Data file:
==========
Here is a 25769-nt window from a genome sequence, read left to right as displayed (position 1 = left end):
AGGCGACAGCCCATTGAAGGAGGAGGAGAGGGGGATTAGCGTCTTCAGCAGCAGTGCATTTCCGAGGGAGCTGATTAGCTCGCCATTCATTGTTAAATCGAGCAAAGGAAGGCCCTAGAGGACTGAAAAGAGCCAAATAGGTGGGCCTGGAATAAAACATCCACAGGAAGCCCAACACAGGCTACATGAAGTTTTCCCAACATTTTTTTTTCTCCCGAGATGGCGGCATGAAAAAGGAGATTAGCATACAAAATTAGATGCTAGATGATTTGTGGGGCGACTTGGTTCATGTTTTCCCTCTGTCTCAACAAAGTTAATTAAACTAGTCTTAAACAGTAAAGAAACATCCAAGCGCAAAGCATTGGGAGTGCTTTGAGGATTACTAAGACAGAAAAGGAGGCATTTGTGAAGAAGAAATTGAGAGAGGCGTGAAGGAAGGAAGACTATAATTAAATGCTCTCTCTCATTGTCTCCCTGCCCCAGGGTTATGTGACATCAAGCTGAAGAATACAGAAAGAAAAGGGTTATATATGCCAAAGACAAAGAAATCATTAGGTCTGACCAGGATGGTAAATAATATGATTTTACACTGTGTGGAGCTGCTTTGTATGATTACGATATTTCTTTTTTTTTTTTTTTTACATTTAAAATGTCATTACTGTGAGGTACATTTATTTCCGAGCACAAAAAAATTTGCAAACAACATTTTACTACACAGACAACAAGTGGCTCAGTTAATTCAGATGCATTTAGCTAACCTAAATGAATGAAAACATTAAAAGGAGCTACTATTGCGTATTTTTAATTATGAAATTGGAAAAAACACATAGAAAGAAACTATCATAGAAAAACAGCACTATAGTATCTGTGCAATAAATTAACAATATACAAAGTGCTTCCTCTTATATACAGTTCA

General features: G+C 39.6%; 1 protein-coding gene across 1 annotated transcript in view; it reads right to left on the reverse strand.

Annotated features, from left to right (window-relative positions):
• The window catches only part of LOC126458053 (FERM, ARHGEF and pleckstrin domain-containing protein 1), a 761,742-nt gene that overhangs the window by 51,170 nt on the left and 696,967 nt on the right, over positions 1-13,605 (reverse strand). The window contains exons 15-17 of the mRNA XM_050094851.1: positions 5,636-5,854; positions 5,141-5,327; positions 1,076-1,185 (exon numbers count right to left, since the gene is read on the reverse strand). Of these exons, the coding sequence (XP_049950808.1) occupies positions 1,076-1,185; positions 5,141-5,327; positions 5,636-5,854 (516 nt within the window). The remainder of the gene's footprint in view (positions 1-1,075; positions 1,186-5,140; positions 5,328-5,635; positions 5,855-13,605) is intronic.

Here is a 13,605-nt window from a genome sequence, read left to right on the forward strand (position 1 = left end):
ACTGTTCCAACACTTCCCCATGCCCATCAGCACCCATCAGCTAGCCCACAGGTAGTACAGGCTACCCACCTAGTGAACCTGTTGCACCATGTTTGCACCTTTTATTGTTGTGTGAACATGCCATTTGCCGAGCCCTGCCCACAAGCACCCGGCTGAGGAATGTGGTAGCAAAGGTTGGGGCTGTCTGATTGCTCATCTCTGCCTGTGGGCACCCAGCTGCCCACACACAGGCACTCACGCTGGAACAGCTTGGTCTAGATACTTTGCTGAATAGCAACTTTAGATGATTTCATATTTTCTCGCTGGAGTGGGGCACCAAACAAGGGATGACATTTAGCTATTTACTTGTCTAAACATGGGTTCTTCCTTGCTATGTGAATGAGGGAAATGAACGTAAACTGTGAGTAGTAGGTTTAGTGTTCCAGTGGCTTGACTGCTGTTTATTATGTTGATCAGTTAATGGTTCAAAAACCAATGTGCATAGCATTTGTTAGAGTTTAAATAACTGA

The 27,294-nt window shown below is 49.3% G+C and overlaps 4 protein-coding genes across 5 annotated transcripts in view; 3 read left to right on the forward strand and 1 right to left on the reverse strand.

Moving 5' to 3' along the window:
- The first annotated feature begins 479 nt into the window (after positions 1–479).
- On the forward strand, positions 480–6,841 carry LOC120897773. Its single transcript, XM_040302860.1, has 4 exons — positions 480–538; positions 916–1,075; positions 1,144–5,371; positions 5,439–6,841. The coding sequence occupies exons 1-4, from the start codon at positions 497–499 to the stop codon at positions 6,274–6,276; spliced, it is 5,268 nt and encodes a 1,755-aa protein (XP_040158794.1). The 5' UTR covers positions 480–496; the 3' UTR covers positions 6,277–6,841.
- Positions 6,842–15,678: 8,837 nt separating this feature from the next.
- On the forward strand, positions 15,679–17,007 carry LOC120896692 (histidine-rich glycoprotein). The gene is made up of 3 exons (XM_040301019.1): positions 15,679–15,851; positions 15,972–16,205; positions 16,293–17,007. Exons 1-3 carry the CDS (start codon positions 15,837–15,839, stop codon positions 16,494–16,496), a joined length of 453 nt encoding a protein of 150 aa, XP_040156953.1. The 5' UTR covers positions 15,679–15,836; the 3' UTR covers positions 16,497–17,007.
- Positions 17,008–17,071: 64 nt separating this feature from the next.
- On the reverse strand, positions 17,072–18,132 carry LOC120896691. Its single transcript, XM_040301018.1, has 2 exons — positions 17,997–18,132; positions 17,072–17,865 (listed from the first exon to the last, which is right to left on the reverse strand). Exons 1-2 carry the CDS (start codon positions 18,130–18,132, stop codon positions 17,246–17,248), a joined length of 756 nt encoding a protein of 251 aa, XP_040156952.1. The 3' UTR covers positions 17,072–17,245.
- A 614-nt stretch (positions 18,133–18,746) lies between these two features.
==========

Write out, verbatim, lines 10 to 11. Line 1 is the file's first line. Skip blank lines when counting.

- The first annotated feature begins 479 nt into the window (after positions 1–479).
- On the forward strand, positions 480–6,841 carry LOC120897773. Its single transcript, XM_040302860.1, has 4 exons — positions 480–538; positions 916–1,075; positions 1,144–5,371; positions 5,439–6,841. The coding sequence occupies exons 1-4, from the start codon at positions 497–499 to the stop codon at positions 6,274–6,276; spliced, it is 5,268 nt and encodes a 1,755-aa protein (XP_040158794.1). The 5' UTR covers positions 480–496; the 3' UTR covers positions 6,277–6,841.